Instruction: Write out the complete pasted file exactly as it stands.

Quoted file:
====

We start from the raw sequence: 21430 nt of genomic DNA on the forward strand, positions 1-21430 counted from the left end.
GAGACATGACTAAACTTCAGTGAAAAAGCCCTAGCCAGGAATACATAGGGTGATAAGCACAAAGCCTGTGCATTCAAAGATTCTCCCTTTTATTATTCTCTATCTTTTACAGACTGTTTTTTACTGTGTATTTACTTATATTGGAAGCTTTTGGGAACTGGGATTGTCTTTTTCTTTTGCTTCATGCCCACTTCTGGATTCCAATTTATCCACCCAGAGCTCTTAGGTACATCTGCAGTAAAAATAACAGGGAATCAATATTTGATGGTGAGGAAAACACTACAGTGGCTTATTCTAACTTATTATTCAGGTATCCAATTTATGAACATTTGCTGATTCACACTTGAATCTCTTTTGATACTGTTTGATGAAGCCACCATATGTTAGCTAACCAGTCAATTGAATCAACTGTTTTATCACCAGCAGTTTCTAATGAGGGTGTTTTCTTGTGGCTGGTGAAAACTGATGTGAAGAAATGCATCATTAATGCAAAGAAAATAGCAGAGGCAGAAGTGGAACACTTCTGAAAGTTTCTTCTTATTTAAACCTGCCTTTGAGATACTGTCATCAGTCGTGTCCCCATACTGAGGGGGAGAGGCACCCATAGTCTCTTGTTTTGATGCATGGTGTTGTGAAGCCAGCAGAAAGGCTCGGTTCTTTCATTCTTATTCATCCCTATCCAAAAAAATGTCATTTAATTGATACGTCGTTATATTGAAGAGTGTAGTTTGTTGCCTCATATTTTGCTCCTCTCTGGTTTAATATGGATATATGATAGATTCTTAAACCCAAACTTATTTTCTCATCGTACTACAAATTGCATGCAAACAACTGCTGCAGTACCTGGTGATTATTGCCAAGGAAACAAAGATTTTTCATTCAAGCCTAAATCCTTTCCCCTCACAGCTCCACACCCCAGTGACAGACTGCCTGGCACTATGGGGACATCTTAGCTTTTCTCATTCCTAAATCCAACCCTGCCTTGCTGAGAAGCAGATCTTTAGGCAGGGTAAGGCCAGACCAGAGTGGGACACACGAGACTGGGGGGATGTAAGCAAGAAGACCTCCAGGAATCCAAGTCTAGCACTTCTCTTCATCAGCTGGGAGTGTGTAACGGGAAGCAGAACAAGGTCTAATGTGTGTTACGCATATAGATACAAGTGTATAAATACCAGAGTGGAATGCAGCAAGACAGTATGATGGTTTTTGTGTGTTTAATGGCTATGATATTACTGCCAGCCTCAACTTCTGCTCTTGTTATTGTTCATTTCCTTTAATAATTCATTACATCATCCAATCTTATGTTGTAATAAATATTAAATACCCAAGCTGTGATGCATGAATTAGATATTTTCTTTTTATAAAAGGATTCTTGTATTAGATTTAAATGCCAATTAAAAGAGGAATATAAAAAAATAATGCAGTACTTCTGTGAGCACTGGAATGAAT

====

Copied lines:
We start from the raw sequence: 21430 nt of genomic DNA on the forward strand, positions 1-21430 counted from the left end.
GAGACATGACTAAACTTCAGTGAAAAAGCCCTAGCCAGGAATACATAGGGTGATAAGCACAAAGCCTGTGCATTCAAAGATTCTCCCTTTTATTATTCTCTATCTTTTACAGACTGTTTTTTACTGTGTATTTACTTATATTGGAAGCTTTTGGGAACTGGGATTGTCTTTTTCTTTTGCTTCATGCCCACTTCTGGATTCCAATTTATCCACCCAGAGCTCTTAGGTACATCTGCAGTAAAAATAACAGGGAATCAATATTTGATGGTGAGGAAAACACTACAGTGGCTTATTCTAACTTATTATTCAGGTATCCAATTTATGAACATTTGCTGATTCACACTTGAATCTCTTTTGATACTGTTTGATGAAGCCACCATATGTTAGCTAACCAGTCAATTGAATCAACTGTTTTATCACCAGCAGTTTCTAATGAGGGTGTTTTCTTGTGGCTGGTGAAAACTGATGTGAAGAAATGCATCATTAATGCAAAGAAAATAGCAGAGGCAGAAGTGGAACACTTCTGAAAGTTTCTTCTTATTTAAACCTGCCTTTGAGATACTGTCATCAGTCGTGTCCCCATACTGAGGGGGAGAGGCACCCATAGTCTCTTGTTTTGATGCATGGTGTTGTGAAGCCAGCAGAAAGGCTCGGTTCTTTCATTCTTATTCATCCCTATCCAAAAAAATGTCATTTAATTGATACGTCGTTATATTGAAGAGTGTAGTTTGTTGCCTCATATTTTGCTCCTCTCTGGTTTAATATGGATATATGATAGATTCTTAAACCCAAACTTATTTTCTCATCGTACTACAAATTGCATGCAAACAACTGCTGCAGTACCTGGTGATTATTGCCAAGGAAACAAAGATTTTTCATTCAAGCCTAAATCCTTTCCCCTCACAGCTCCACACCCCAGTGACAGACTGCCTGGCACTATGGGGACATCTTAGCTTTTCTCATTCCTAAATCCAACCCTGCCTTGCTGAGAAGCAGATCTTTAGGCAGGGTAAGGCCAGACCAGAGTGGGACACACGAGACTGGGGGGATGTAAGCAAGAAGACCTCCAGGAATCCAAGTCTAGCACTTCTCTTCATCAGCTGGGAGTGTGTAACGGGAAGCAGAACAAGGTCTAATGTGTGTTACGCATATAGATACAAGTGTATAAATACCAGAGTGGAATGCAGCAAGACAGTATGATGGTTTTTGTGTGTTTAATGGCTATGATATTACTGCCAGCCTCAACTTCTGCTCTTGTTATTGTTCATTTCCTTTAATAATTCATTACATCATCCAATCTTATGTTGTAATAAATATTAAATACCCAAGCTGTGATGCATGAATTAGATATTTTCTTTTTATAAAAGGATTCTTGTATTAGATTTAAATGCCAATTAAAAGAGGAATATAAAAAAATAATGCAGTACTTCTGTGAGCACTGGAATGAAT